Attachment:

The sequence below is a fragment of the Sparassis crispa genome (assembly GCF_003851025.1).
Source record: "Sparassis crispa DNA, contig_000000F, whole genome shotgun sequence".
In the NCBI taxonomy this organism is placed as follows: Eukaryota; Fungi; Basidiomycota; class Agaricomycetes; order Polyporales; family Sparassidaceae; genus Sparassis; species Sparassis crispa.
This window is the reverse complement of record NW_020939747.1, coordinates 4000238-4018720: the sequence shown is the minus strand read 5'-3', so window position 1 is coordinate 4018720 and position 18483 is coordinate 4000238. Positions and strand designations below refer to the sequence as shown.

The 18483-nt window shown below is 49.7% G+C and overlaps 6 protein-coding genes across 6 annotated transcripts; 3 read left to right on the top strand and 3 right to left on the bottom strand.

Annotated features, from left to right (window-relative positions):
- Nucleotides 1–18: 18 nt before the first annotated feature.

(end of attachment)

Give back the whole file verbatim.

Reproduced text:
The sequence below is a fragment of the Sparassis crispa genome (assembly GCF_003851025.1).
Source record: "Sparassis crispa DNA, contig_000000F, whole genome shotgun sequence".
In the NCBI taxonomy this organism is placed as follows: Eukaryota; Fungi; Basidiomycota; class Agaricomycetes; order Polyporales; family Sparassidaceae; genus Sparassis; species Sparassis crispa.
This window is the reverse complement of record NW_020939747.1, coordinates 4000238-4018720: the sequence shown is the minus strand read 5'-3', so window position 1 is coordinate 4018720 and position 18483 is coordinate 4000238. Positions and strand designations below refer to the sequence as shown.

The 18483-nt window shown below is 49.7% G+C and overlaps 6 protein-coding genes across 6 annotated transcripts; 3 read left to right on the top strand and 3 right to left on the bottom strand.

Annotated features, from left to right (window-relative positions):
- Nucleotides 1–18: 18 nt before the first annotated feature.